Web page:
I want everyone to know just how far-reaching his teaching has been and how grateful I am for all that he taught me. Thank you for sharing more of his story so that I could understand even more how accomplished a man he was. To his wife Ruth, my condolences and my sincere thanks for all she has done as well to support him. My memories of them both are warm and joyful.

Note: Ruth died in January of 2005, and Allen died in December of 2007. Let us all hope that we can have as profound an impact on the lives and attitudes of our friends and colleagues as Allen Schaefer had.

New Chapter:

On April 18, 2009, the NFB of Greater Toledo was established. The officers of the new chapter are president, Eric Burghardt; vice president, Colleen Roth; secretary, Ann Pacelli; treasurer, Marilee Medlen; and board member, Hannah Furney. The Ohio affiliate is delighted to have a chapter again in Toledo, and we are expecting great things from this energetic group.

Attention Braille Readers Attending the NFB National Convention in Detroit:

In response to consumer requests, the Braille Authority of North America (BANA), is conducting an evaluation of the Nemeth Uniform Braille System (NUBS), an experimental code designed to include literary, math, and scientific information, combining all three codes into one unified system. As an initial phase of this evaluation, BANA is recruiting interested Braille readers attending the National Federation of the Blind convention from July 3 to 5, 2009. We are looking for a broad range of casual and professional Braille users of various ages and different levels of Braille-reading experience.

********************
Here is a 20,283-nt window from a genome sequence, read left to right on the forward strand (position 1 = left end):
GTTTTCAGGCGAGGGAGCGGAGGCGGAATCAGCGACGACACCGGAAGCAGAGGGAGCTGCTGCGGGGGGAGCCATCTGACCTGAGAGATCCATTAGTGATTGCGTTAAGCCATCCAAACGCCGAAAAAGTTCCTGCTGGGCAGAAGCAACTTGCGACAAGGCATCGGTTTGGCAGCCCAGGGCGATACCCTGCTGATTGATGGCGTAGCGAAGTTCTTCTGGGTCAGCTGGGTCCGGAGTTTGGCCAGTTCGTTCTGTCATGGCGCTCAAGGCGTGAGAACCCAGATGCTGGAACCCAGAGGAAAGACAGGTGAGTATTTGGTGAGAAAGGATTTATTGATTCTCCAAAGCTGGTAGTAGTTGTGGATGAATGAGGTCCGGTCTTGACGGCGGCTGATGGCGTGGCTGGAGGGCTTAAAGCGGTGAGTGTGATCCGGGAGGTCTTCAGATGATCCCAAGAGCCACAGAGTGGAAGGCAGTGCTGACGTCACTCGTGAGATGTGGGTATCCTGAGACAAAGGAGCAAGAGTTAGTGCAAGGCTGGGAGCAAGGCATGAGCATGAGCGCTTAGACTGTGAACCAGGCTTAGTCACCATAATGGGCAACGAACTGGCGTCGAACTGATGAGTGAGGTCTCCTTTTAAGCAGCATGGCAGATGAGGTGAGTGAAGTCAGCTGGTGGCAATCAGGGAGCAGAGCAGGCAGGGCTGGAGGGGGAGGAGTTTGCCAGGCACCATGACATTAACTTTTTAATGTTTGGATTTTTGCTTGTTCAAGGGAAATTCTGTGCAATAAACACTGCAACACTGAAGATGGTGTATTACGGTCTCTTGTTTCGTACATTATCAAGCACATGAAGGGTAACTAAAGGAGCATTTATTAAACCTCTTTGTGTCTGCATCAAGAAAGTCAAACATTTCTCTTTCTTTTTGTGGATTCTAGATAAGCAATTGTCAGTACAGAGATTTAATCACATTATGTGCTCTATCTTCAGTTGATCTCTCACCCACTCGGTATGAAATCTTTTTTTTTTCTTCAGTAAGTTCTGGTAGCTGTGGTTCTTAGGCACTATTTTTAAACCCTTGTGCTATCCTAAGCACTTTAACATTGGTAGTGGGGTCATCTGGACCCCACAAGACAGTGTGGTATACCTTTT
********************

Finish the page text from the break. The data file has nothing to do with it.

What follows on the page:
At the convention those selected will take part in sessions examining the experimental code. Some will be assigned a group task and others a half-hour individual task. Those not selected for the convention tasks are welcome to participate in a later survey. If you are interested in being considered as a participant in this phase, please send a message to <>. You will be asked to fill out a simple demographic questionnaire that will help BANA determine into which group you fall. From all of the responses received BANA will create participant groups of similar size.